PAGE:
Might as well be a key
Some items are like a good utility knife: they have many uses. Other items are like keys: only useful when the game designer intends.


(permanent link) added: 2011-11-16 17:36:11 sponsor: TexasDex (last reply: 2011-12-12 01:57:03)

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(This was originally written as a Sliding Scale article, but was renamed to be just about key items. This could use some rewriting to move all the Zelda examples out of the description.)

Some items in video games have all sorts of uses. A standard sword in most fantasy/adventure games is useful for killing enemies, perhaps breaking pots or activating switches. There are things it can do that can also be accomplished by other means: it's possible to beat some enemies without it. Most importantly, the uses for it are widely varied and scattered throughout the game world in a way that doesn't seem at all contrived or awkward. Maybe it's even possible to use it for things that the game designer didn't necessarily anticipate, like herding animals.

And then there are items that might as well be a key to a locked door: The game designer wants you to use them in a few specific places, there's no way to pass those places without it, and outside of those places the item is completely useless. A good example would be the Dominion Rod from Twilight Princess: It's only useful when there are statues specially meant to be controlled by it, and there's no way (barring glitches) to pass this obstacle without it.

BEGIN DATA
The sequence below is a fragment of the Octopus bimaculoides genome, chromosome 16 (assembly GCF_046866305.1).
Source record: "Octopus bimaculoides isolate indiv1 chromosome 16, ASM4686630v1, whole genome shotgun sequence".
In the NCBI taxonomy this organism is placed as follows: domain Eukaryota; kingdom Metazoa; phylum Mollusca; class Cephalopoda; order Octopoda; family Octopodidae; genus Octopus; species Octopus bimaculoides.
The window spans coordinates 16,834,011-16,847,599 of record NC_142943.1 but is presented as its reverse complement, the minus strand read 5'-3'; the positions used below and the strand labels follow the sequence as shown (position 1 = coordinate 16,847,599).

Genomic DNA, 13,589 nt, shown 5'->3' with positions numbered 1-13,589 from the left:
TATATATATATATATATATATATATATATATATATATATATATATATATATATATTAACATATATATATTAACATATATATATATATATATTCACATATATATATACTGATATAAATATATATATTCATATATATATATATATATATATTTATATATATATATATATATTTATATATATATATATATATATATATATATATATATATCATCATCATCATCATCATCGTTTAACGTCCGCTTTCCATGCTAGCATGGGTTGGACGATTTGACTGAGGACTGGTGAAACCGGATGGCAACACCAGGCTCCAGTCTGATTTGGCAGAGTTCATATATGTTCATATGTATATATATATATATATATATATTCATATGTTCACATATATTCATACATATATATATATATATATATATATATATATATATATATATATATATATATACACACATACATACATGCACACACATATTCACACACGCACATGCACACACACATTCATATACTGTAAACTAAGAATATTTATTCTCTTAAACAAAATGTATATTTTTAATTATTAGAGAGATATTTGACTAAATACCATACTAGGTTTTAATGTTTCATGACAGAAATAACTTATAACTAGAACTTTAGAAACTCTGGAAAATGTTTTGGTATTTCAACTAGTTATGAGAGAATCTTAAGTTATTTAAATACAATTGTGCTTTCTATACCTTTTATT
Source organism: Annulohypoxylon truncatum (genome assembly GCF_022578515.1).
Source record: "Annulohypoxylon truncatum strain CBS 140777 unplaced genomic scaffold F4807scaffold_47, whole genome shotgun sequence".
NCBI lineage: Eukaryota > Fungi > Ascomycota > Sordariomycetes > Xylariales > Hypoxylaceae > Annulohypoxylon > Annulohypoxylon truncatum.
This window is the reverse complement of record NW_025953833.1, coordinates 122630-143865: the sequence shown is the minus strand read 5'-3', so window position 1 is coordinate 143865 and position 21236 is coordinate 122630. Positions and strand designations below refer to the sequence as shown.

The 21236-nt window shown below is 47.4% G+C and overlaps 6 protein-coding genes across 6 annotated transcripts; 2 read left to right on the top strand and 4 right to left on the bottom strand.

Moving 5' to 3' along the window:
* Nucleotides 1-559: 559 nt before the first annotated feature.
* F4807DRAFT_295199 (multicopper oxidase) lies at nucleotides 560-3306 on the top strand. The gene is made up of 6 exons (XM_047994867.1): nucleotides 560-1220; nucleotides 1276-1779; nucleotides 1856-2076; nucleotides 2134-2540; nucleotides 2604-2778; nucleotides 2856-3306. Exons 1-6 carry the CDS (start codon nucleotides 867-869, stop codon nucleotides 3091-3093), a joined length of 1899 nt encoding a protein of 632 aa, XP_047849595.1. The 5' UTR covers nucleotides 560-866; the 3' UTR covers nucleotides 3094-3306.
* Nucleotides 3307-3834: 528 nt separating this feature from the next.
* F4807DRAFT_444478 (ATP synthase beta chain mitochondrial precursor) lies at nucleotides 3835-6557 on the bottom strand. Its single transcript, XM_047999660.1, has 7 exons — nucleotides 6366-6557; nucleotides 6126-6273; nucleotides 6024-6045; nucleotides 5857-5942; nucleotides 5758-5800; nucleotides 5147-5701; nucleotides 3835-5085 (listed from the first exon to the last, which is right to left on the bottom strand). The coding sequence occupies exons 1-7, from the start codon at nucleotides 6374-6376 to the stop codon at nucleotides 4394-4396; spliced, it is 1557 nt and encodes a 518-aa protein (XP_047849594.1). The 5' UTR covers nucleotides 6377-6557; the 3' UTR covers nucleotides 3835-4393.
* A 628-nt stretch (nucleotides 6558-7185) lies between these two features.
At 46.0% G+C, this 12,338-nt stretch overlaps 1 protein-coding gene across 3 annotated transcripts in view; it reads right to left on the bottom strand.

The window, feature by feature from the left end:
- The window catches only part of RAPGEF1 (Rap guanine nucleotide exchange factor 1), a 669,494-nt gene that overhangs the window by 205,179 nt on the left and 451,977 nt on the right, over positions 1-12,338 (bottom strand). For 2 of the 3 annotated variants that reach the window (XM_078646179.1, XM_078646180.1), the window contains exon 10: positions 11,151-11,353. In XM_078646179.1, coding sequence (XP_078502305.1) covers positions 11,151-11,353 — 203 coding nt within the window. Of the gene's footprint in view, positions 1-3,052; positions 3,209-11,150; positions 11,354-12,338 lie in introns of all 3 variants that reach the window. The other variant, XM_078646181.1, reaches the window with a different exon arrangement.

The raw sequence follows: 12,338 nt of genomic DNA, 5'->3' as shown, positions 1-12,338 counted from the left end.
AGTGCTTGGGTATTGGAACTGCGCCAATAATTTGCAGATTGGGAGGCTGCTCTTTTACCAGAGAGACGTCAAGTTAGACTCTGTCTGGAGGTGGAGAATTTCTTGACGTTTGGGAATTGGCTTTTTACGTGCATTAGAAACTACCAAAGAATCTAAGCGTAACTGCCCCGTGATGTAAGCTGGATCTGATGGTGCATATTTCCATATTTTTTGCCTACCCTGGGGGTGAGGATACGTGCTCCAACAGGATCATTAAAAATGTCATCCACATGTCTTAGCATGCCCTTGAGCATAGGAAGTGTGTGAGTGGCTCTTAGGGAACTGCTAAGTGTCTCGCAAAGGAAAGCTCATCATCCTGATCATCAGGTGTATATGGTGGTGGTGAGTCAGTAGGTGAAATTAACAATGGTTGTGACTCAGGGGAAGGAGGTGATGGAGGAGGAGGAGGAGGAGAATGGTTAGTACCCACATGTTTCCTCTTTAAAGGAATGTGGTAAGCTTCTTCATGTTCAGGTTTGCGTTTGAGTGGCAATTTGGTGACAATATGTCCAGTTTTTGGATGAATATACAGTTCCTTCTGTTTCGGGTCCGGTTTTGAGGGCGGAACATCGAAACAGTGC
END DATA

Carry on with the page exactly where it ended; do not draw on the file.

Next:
This isn't just about items that you are required to get to beat the game. The hookshot for example does have it's 'key' moments, where it's plainly obvious that you need to use it to advance, but those moments are a logical extension of the gameplay, rather than being a blatant 'must have this item to pass' obstacle.

It's also not about Plot Coupons that magically open the way to the final dungeon when you've collected them all--This is about items you can actually use during player-controlled gameplay, and you can try using them whenever if you want--they just won't do anything, or will be practically useless.

Weapons don't usually fall under this, but if you need an item to beat a specific enemy (especially a boss or mini-boss) and the item doesn't work on other kinds of enemies, it can effectively be more on the key side, especially if it turns the fight from impossible to extremely easy.

Examples:

Adventure
  • All of the Zelda games have this in spades:
  • Twilight Princess has the Dominion Rod, which has the ability to remote control statues, but those statues are only ever found in the Temple of Time, except for a Plot Coupon quest involving owl statues. There's also the Spinner, which fits into grooves designed specially for it, which are found in exactly one dungeon and two minor spots on the overworld map.
  • Also in Twilight Princess, the coral earring, which you have to use to catch a certain type of fish in a certain spot at a certain time. You need it to get past that part, but there's really no other reason to have it, and you'll never have to use it again.

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